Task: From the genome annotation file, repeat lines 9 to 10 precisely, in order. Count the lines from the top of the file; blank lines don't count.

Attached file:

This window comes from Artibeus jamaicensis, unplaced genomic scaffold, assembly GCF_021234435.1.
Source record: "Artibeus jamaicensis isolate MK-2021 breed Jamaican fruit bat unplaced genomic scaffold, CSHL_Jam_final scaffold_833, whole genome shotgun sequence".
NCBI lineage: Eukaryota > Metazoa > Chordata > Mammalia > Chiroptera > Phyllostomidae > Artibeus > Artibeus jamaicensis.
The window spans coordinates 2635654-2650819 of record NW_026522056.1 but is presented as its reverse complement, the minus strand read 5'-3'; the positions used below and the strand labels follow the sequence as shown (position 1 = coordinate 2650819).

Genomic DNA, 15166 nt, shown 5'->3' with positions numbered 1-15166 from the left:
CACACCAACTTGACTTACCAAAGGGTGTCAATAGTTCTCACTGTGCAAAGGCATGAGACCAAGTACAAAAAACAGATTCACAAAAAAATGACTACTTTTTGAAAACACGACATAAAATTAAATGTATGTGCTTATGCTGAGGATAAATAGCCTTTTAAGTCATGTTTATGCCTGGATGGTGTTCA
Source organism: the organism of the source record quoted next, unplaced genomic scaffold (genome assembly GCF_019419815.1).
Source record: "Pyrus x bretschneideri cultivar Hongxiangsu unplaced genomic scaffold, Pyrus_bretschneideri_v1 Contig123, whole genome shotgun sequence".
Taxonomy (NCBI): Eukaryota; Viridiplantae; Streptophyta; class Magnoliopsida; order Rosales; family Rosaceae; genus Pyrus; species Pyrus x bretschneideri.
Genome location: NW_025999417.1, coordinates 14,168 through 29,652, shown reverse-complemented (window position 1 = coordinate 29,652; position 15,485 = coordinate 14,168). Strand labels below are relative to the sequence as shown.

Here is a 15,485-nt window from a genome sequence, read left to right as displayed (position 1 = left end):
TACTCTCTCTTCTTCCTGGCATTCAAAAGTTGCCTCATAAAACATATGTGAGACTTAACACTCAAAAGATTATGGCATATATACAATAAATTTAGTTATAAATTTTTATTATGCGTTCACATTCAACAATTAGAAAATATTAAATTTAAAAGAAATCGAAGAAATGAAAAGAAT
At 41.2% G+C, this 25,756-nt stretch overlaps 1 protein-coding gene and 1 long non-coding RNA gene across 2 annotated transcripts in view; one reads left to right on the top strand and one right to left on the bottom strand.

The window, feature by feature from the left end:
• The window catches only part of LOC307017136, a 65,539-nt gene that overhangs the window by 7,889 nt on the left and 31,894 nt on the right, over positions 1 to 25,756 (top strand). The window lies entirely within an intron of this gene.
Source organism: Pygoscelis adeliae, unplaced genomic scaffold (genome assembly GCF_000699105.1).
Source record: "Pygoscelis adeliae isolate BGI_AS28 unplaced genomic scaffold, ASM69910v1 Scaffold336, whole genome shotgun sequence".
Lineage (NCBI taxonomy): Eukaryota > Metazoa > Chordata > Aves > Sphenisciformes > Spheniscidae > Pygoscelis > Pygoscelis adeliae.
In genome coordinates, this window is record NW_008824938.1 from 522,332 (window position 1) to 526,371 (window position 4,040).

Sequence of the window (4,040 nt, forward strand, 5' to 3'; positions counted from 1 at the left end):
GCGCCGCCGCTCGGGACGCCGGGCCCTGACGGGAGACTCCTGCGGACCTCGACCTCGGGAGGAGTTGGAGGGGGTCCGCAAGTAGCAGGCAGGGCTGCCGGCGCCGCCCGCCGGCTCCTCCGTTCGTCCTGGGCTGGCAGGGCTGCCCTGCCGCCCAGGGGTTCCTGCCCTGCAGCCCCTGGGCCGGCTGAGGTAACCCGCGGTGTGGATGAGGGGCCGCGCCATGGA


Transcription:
Taxonomy (NCBI): Eukaryota; Viridiplantae; Streptophyta; class Magnoliopsida; order Rosales; family Rosaceae; genus Pyrus; species Pyrus x bretschneideri.
Genome location: NW_025999417.1, coordinates 14,168 through 29,652, shown reverse-complemented (window position 1 = coordinate 29,652; position 15,485 = coordinate 14,168). Strand labels below are relative to the sequence as shown.